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Received invoice for service I had assumed was free of charge

(18 Posts)
matchstickwoman Wed 04-Jan-17 20:34:37

Background:
I own a leasehold flat and wanted to make some interior structural changes. According to the lease I need permission from the freeholder and a 'Licence of Alterations'. I have to pay the freeholders solicitor over 1,000 pounds to have this licence drawn up. As I want to knock down one interior wall I need a structural surveyors report with calculations, which I have paid for, as well as buildings regulations certificate from the local council, which I also paid for. All OK. I did wince a bit at the 1,000 cost for the licence but accept this is part of living in a leasehold flat.

Issue:
The freeholder asked me if his surveyor could attend the flat to review the works before the Licence of Alterations was issued. I said OK, my builder also joined this meeting. My builder told me the meeting lasted no longer than 10 minutes. I have since received a bill from the Freeholders surveyor for 450 pounds for this service. I was not told there would be a charge for this service and as far as I am aware it was not necessary in order for the licence to be issued as the only thing necessary is the buildings regulation certificate.
Do I have to pay this 450 pounds? Surely the surveyor should have made me aware he intended to charge for this?

Any answers will be appreciated as this is a large sum of money I do not have.

user1480946351 Thu 05-Jan-17 01:56:02

I would send it back stating that as the freeholder engaged him and directed him to attend, the freeholder is responsible for any bills.

ThumbWitchesAbroad Thu 05-Jan-17 02:03:38

I agree - not your bill to pay.

RebootYourEngine Thu 05-Jan-17 05:09:57

I would have assumed the same as you. Contact the surveyor and tell them that you arent paying and the bill needs to go to the freeholder.

matchstickwoman Thu 05-Jan-17 09:15:20

thanks to everyone who replied. This was my intention but it is good to get consensus view on this. I will politely tell the surveyor to refer back to the person who instructed him for payment.
Everyone's help and input is appreciated.

Hercules12 Thu 05-Jan-17 09:17:29

I agree with others. Perhaps it was an admin error as you didn't engage his services in the first place.

Zampa Thu 05-Jan-17 09:19:52

Your lease may oblige you to pay all of the freeholder's costs associated with your application. This should be qualified as "reasonable" costs. As you paid for the Licence to Alter, I expect this clause is in your lease.

As a surveyor myself, I would expect the freeholder to appoint their own surveyor to review your works, especially structural alterations. I would therefore assume that you do have to pay this bill.

throwingpebbles Thu 05-Jan-17 09:21:19

See what the lease says. It is not unusual for leaseholder to be required pay landlord's surveyors costs. However, most leases will say you only have to pay their "reasonable" costs. I'm in commercial property though so not sure if there is any extra protection in residential? Hopefully someone in the know will advise!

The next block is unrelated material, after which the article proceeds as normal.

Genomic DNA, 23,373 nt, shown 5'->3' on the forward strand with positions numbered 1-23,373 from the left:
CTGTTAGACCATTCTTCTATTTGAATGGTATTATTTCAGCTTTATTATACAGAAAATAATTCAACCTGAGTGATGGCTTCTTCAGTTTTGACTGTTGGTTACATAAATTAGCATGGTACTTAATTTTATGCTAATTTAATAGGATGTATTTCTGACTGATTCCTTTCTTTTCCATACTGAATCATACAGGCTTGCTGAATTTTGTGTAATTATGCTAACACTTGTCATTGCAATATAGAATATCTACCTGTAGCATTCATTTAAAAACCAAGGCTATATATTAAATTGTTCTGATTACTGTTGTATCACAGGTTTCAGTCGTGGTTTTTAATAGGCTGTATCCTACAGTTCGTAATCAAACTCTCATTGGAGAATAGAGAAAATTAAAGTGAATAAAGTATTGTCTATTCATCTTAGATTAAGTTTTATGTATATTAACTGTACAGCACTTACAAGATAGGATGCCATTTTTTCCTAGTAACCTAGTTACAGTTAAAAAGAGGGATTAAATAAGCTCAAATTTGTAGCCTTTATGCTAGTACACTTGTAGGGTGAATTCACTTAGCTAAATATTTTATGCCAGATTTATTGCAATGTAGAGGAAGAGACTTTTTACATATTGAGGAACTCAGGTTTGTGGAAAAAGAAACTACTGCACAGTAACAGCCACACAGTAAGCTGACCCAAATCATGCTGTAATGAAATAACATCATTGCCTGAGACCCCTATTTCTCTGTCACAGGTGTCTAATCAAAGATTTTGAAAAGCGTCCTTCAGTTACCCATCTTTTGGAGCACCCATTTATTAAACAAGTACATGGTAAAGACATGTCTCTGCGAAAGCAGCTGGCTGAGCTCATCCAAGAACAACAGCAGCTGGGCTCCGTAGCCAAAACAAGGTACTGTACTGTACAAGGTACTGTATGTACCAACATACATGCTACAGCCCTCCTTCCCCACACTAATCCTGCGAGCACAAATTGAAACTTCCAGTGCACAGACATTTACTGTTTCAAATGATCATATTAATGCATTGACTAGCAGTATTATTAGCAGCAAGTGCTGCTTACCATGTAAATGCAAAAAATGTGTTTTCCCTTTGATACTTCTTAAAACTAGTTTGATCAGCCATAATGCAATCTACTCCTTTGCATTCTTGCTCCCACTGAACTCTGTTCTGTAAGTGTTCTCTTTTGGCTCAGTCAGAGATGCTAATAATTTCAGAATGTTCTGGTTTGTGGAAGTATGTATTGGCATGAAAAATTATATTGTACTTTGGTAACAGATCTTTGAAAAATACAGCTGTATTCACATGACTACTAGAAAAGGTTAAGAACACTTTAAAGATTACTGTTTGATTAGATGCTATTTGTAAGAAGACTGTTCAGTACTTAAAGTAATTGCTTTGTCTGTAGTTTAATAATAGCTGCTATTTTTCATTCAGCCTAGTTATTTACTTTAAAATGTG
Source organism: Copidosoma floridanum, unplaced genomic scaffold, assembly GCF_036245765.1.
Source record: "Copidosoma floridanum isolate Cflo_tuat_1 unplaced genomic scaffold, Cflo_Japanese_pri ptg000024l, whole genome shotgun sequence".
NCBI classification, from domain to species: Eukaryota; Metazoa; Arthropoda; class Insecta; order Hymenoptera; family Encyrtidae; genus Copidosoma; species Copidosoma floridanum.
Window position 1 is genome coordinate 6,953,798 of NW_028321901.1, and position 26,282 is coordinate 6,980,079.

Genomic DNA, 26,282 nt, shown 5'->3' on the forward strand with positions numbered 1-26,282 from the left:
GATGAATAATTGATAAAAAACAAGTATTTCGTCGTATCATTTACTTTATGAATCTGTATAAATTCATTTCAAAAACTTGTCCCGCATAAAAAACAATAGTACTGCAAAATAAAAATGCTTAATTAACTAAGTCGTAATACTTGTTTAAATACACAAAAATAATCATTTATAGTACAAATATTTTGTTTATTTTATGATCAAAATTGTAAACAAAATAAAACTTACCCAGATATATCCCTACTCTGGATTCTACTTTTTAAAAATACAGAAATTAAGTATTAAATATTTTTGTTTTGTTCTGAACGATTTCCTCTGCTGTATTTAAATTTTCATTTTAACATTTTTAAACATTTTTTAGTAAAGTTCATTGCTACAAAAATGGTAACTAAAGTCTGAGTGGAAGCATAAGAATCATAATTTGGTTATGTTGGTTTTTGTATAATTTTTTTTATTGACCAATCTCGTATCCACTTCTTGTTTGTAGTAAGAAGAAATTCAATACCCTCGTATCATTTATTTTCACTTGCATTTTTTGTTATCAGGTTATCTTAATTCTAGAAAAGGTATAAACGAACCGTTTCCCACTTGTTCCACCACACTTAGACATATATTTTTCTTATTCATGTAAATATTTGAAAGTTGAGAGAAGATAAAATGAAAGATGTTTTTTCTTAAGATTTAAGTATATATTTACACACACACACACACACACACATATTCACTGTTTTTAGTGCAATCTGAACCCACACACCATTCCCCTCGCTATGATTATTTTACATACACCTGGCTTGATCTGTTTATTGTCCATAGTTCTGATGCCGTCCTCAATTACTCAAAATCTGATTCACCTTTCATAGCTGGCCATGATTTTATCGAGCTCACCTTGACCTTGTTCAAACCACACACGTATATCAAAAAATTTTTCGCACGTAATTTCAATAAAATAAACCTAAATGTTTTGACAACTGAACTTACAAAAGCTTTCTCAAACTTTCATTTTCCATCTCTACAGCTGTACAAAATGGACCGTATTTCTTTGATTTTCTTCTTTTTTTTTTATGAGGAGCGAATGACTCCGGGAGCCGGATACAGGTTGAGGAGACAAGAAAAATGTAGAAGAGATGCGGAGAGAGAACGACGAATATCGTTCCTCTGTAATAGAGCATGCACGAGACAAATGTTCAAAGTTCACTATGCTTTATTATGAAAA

throwingpebbles Thu 05-Jan-17 09:21:53

X-post xamba !

titchy Thu 05-Jan-17 09:25:11

I agree - I'd expect to pay freeholders costs too. Assume the surveyors charges by the hour, and includes travelling time?

Zampa Thu 05-Jan-17 09:28:39

Great minds, pebbles!

I think the fee sounds reasonable. The charge will probably cover the surveyor's time in writing a brief report to their client. For a letter of this type, my colleagues charge about £500 + VAT.

throwingpebbles Thu 05-Jan-17 10:29:31

Yes that's a fair point, I think our surveyors undercharge grin

matchstickwoman Thu 05-Jan-17 17:22:56

Hmmm, OK I dig out the lease. But even so, shouldn't the surveyor have informed me of the cost beforehand, rather than just sending an invoice after the event? Isn't it usual to agree costs upfront for any service?

Allthebestnamesareused Thu 05-Jan-17 18:18:06

I agree with Zampa. It is likely that you have to pay the freeholdre's reasonable costs which would mean solicitors and surveyors.

The freeholder would be entitled to a survey by his own surveyor to comment on the work you intend to carry out and how they affect the value etc of his freehold.

I am afraid you are liable.

Allthebestnamesareused Thu 05-Jan-17 18:19:40

The surveyor is still instructed by the freeholder so it is for him to agree the costs with his surveyor but you would be liable for reasonable costs.

£450 seems very reasonable (actually on the low side) to me. (It will not just relate to the "10 minutes" but travelling, writing up the report for the freeholder, considering the impact of the works etc.

throwingpebbles Thu 05-Jan-17 18:41:33

No it would be normal for surveyor to agree costs with Landlord, not with you.

SpotTheDuck Thu 05-Jan-17 18:46:54

Sorry but it's likely your lease says you have to cover the Landlord's reasonable costs (which would include surveyor as well as legal costs) and it's very unlikely that you get advance approval of what those costs would be.

Obviously check your lease wording, but you are likely to be liable.

CouldntMakeThisShitUp Thu 12-Jan-17 12:28:00

i would have thought the £450 would be included in the £1,000 you paid to get the licence?

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